What is Glaucoma?
Glaucoma is a condition that affects the optic nerve (the ‘wire’ that connects your eye to your brain).
Over time, the nerve fibers that make up the optic nerve die off slowly leading to loss of vision. The exact cause of Glaucoma remains unknown however it is related to elevated pressure inside the eye (intra-ocular pressure). The raised pressure is thought to be caused by either an overproduction of Aqueous humor (fluid) inside the eye; or poor drainage of the Aqueous out of the eye.
Aqueous humor is required to maintain the shape of the eye (think of the air inside your car tire) and to provide the structures inside your eye with nutrients. That said, not all cases of Glaucoma are a result of raised pressure and there are cases of normal tension Glaucoma where the pressure inside the eye remains normal but signs of optic nerve damage are still present.
There is no way of knowing you have Glaucoma, unlike other eye conditions, there is no pain or symptoms associated with the condition. There is vision loss, but this only manifests itself when the condition is in its advanced stages and it’s too late to do anything about it.
The best way to pick up Glaucoma is to attend regular eye examinations; your optometrist will shine a light inside your eye and observe the optic nerve - if anything looks suspicious they can refer you on to an Ophthalmologist for further checks. They can also measure the pressure inside your eye using a tonometer to make sure it’s within the normal range.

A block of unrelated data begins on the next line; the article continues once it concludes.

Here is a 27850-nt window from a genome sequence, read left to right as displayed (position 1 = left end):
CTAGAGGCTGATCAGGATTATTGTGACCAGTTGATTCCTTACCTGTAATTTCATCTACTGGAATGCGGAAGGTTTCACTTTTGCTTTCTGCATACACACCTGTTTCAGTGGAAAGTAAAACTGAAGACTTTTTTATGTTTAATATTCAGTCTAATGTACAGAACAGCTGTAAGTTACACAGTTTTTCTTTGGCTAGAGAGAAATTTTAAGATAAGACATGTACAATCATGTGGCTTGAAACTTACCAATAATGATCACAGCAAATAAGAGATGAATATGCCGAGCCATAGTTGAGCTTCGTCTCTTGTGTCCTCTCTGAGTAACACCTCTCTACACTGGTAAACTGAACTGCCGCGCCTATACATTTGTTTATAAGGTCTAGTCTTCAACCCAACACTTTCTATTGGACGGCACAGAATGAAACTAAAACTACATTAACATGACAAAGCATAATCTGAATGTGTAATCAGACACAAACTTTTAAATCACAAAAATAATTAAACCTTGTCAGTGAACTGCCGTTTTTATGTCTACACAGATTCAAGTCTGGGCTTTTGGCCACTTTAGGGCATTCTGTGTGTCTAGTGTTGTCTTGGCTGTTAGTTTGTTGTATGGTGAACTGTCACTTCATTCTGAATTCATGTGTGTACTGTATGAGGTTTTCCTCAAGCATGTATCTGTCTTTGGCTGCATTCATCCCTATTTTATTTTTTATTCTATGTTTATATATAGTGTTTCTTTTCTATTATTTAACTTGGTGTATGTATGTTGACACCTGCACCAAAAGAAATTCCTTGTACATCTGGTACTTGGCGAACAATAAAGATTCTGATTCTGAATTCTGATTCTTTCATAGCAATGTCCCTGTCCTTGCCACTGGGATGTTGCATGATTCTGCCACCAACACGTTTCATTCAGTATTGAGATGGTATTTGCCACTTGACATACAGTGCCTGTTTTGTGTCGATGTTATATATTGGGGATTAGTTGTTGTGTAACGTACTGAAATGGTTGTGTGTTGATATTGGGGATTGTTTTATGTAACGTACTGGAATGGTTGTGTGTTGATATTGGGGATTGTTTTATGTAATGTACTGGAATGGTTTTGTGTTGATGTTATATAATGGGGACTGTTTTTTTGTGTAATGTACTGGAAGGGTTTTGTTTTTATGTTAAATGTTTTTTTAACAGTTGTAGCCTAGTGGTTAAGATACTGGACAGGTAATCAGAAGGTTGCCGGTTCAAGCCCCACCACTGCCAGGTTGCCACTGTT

Although there is no cure for Glaucoma, it can be managed successfully if picked up early. Treatment ranges from the use of eye drops to minor eye surgery. Eye drops consist of either beta-blockers or prostaglandins; beta-blockers work by reducing the amount of Aqueous being produced inside the eye; whereas prostaglandins open the drainage structures inside the eye allowing for better outflow of Aqueous. Sometime a laser beam may be used to create extra ‘holes’ to improve outflow.
Glaucoma is a sight threatening condition and its effects can take months if not years to develop. However, when picked up early, it can be managed successfully and complete sight loss can be prevented. If it goes undetected, it can lead to irreversible sight loss.